Some Recommended VS Code Extensions

One of the things that makes Visual Studio Code (VSCode) such a great editor is the many extensions that have been built for it. Extensions in VSCode are explained here. As a reference for myself when building new machines,and anyone else who might find this useful, below is a list of my most used extensions:

  • Bracket pair colorizer – Colours your brackets and braces for easy identification. I avoid many missing bracket errors with this one!
  • XML Tools – XML Formatting, XQuery, and XPath Tools.
  • ESLint – Extension to integrate ESLint into the IDE.
  • SonarLint – Sonar Rules in VSCode to check your code quality as you go.
  • Prettier – Integrate Prettier into your IDE
  • GitLens – Extend the Git capabilities of VSCode with this tool.
  • PowerShell – Develop PowerShell scripts inside VSCode.
  • Docker – Develop Dockers scripts inside VSCode. Adds syntax highlighting, commands, hover tips, and linting for Dockerfile and docker-compose files.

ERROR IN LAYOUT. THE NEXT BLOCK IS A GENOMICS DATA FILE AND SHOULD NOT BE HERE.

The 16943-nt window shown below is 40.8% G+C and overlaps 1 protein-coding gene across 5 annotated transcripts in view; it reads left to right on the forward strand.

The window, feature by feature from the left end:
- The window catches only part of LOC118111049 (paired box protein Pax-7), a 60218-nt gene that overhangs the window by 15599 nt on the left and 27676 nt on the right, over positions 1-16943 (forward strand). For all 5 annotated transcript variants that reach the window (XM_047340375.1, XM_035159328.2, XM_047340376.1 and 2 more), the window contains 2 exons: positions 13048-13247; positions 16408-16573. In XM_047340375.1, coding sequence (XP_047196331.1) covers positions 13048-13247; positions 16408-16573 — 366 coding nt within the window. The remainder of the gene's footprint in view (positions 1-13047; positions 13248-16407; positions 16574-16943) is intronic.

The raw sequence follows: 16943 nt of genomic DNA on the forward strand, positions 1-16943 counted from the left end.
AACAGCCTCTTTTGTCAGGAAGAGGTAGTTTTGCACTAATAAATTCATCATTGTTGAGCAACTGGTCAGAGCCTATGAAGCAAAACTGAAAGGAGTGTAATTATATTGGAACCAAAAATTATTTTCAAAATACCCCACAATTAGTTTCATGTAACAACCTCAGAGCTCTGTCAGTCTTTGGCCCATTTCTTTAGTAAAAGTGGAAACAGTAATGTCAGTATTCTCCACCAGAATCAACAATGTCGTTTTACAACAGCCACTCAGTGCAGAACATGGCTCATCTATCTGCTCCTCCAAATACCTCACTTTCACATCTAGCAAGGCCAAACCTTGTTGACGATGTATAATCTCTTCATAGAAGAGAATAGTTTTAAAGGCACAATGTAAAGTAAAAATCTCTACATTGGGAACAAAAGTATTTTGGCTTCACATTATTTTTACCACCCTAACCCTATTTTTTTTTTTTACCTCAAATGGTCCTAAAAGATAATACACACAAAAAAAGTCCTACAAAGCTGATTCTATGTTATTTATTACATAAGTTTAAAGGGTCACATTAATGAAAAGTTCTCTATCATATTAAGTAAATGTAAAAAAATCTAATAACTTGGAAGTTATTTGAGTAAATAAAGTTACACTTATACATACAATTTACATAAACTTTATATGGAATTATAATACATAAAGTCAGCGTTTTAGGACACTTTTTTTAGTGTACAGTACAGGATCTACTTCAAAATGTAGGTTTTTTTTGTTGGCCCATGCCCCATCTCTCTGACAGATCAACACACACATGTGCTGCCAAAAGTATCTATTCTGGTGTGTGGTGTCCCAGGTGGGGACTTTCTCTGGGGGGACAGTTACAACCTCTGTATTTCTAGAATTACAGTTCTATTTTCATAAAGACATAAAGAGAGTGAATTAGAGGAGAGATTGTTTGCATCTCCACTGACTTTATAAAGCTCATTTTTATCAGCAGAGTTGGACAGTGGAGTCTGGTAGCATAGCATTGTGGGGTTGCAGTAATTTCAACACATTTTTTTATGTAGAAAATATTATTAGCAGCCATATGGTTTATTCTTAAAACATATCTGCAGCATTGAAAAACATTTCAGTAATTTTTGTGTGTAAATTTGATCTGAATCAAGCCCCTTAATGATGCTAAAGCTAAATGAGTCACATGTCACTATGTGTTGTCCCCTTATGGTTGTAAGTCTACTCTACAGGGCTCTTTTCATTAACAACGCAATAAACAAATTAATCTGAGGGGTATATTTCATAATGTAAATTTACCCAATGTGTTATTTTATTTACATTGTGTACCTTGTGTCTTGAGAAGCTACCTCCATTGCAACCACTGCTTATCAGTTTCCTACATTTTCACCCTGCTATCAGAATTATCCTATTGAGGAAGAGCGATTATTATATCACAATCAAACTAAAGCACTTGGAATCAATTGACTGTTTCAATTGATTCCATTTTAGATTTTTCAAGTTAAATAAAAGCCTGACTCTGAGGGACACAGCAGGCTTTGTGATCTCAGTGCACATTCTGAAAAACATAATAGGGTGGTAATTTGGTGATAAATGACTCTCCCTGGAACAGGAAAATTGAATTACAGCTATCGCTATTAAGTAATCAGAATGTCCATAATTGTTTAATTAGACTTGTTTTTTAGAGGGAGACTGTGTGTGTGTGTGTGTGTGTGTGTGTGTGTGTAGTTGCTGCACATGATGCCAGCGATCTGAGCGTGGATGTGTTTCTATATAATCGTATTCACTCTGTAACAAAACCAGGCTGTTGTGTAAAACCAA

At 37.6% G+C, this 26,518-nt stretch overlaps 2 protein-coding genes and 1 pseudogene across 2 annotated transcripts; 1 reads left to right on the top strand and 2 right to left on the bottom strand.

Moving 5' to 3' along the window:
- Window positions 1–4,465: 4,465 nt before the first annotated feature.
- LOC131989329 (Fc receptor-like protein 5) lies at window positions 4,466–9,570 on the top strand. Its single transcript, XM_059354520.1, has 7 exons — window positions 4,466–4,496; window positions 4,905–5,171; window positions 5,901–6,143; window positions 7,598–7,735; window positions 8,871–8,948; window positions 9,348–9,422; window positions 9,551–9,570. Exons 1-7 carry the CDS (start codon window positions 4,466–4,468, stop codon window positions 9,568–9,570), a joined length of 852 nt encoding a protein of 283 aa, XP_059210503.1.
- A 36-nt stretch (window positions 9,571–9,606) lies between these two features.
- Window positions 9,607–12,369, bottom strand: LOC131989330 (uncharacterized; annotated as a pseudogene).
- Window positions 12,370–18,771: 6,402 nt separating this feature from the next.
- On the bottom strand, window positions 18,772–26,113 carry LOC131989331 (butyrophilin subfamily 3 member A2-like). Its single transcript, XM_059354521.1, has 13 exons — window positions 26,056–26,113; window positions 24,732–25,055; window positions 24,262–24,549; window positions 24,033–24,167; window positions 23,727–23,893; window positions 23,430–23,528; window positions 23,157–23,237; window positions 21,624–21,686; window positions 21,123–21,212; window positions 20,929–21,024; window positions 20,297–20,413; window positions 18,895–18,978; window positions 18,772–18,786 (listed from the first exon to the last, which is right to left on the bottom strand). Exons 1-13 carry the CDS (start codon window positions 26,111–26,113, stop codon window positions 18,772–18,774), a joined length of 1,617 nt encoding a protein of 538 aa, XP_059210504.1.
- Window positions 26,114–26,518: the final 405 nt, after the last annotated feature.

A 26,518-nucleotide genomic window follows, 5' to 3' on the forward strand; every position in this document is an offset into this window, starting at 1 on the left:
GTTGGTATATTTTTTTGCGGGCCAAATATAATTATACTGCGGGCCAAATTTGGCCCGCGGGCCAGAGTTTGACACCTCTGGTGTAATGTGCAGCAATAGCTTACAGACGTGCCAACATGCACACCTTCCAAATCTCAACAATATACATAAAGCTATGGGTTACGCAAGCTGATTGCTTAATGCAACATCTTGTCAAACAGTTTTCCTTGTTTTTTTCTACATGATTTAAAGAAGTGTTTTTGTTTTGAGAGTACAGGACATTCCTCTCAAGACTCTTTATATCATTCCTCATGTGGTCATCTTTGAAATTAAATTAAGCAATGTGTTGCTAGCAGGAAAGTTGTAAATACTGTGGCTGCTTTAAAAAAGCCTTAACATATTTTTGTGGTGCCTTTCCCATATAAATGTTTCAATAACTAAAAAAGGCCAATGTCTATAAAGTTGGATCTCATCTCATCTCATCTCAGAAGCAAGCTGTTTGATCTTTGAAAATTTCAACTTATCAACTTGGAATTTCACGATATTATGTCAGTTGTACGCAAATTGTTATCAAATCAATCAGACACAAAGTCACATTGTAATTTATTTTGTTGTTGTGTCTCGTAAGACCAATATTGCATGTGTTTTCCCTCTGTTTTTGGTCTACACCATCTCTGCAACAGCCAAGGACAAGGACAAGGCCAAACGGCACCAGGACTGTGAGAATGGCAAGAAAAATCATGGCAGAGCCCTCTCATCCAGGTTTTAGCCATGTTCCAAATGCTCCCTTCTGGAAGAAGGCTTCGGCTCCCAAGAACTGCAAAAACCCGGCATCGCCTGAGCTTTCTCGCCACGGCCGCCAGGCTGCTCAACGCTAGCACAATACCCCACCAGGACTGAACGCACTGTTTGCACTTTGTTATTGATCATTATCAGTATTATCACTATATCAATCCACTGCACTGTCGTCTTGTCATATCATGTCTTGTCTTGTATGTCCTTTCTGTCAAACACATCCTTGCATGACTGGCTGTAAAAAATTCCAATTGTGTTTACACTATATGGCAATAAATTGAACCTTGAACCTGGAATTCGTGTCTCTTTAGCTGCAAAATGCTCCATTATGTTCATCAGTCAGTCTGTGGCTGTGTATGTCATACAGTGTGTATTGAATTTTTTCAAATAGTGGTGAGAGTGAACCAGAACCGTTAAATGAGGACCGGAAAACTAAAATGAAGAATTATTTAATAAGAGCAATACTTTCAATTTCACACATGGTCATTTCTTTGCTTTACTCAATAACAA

• REST Client – Allows you to send HTTP requests and view the response directly in VSCode.
  • JS Refactor – Automated refactoring tools to smooth your JavaScript development workflow.

Check out more on the VSCode marketplace.

What are you using?


Using PowerShell for your VS Code Integrated Terminal

Microsoft’s superb Visual Studio Code editor has an integrated terminal which is accessed via the ‘View’menu or via the Ctrl+’ shortcut keys. On Windows by default the terminal used is the Windows Command Prompt (cmd.exe) terminal, however you can easily configure VS Code to use a different terminal such as Windows PowerShell.

Open the User Settings config file (the ‘settings.json’ file accessed via File > Preferences > User Settings) and modify the setting for which terminal to run on Windows:

The default setting is:

¬†“”: “C:\\WINDOWS\\system32\\cmd.exe”,

To use the PowerShell terminal instead add this to your settings.json user settings file:

“”: “C:\\Windows\\sysnative\\WindowsPowerShell\\v1.0\\Powershell.exe”,

Now PowerShell will be used instead of cmd.exe. Currently only one terminal can be configured in VS Code and so you can’t have both PowerShell and cmd.exe so you’ll have to choose your favourite for now. You can however access¬†mutliple instances of the terminal via the drop down on the terminal window.


Finally whilst on the subject of VS Code and PowerShell I recommend installing Microsoft’s PowerShell Extension which lets you code and debug PowerShell scripts directly within VS Code (and benefit from its features, e.g. git integration etc).